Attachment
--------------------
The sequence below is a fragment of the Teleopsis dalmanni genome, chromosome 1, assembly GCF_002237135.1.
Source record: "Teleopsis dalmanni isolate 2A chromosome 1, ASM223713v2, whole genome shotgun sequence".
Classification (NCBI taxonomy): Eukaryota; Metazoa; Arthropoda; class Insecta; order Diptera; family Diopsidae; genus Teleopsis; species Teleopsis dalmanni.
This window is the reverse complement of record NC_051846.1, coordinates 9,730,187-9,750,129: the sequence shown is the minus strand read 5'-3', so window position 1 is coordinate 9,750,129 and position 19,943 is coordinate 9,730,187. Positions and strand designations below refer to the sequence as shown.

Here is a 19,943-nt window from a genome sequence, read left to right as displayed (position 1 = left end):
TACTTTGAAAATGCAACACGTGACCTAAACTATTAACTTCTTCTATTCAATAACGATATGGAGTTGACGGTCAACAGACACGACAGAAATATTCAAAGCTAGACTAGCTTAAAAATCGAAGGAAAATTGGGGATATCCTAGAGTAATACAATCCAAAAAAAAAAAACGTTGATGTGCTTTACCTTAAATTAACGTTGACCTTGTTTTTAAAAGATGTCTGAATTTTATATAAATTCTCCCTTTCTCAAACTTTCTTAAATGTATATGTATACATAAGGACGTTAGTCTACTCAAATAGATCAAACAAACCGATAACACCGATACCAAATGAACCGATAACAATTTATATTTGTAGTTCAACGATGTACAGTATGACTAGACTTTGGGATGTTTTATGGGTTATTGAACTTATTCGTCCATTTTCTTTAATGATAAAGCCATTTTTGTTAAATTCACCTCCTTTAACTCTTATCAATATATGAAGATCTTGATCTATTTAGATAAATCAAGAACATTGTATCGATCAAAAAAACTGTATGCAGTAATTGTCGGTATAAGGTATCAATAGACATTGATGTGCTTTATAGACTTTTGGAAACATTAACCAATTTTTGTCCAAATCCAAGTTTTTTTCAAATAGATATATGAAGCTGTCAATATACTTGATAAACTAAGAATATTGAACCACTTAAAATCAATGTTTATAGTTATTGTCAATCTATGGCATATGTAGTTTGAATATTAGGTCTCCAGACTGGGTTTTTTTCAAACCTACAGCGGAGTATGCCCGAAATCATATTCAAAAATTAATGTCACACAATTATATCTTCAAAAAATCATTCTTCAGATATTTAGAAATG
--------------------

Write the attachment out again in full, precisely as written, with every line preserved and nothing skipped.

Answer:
The sequence below is a fragment of the Teleopsis dalmanni genome, chromosome 1, assembly GCF_002237135.1.
Source record: "Teleopsis dalmanni isolate 2A chromosome 1, ASM223713v2, whole genome shotgun sequence".
Classification (NCBI taxonomy): Eukaryota; Metazoa; Arthropoda; class Insecta; order Diptera; family Diopsidae; genus Teleopsis; species Teleopsis dalmanni.
This window is the reverse complement of record NC_051846.1, coordinates 9,730,187-9,750,129: the sequence shown is the minus strand read 5'-3', so window position 1 is coordinate 9,750,129 and position 19,943 is coordinate 9,730,187. Positions and strand designations below refer to the sequence as shown.

Here is a 19,943-nt window from a genome sequence, read left to right as displayed (position 1 = left end):
TACTTTGAAAATGCAACACGTGACCTAAACTATTAACTTCTTCTATTCAATAACGATATGGAGTTGACGGTCAACAGACACGACAGAAATATTCAAAGCTAGACTAGCTTAAAAATCGAAGGAAAATTGGGGATATCCTAGAGTAATACAATCCAAAAAAAAAAAACGTTGATGTGCTTTACCTTAAATTAACGTTGACCTTGTTTTTAAAAGATGTCTGAATTTTATATAAATTCTCCCTTTCTCAAACTTTCTTAAATGTATATGTATACATAAGGACGTTAGTCTACTCAAATAGATCAAACAAACCGATAACACCGATACCAAATGAACCGATAACAATTTATATTTGTAGTTCAACGATGTACAGTATGACTAGACTTTGGGATGTTTTATGGGTTATTGAACTTATTCGTCCATTTTCTTTAATGATAAAGCCATTTTTGTTAAATTCACCTCCTTTAACTCTTATCAATATATGAAGATCTTGATCTATTTAGATAAATCAAGAACATTGTATCGATCAAAAAAACTGTATGCAGTAATTGTCGGTATAAGGTATCAATAGACATTGATGTGCTTTATAGACTTTTGGAAACATTAACCAATTTTTGTCCAAATCCAAGTTTTTTTCAAATAGATATATGAAGCTGTCAATATACTTGATAAACTAAGAATATTGAACCACTTAAAATCAATGTTTATAGTTATTGTCAATCTATGGCATATGTAGTTTGAATATTAGGTCTCCAGACTGGGTTTTTTTCAAACCTACAGCGGAGTATGCCCGAAATCATATTCAAAAATTAATGTCACACAATTATATCTTCAAAAAATCATTCTTCAGATATTTAGAAATG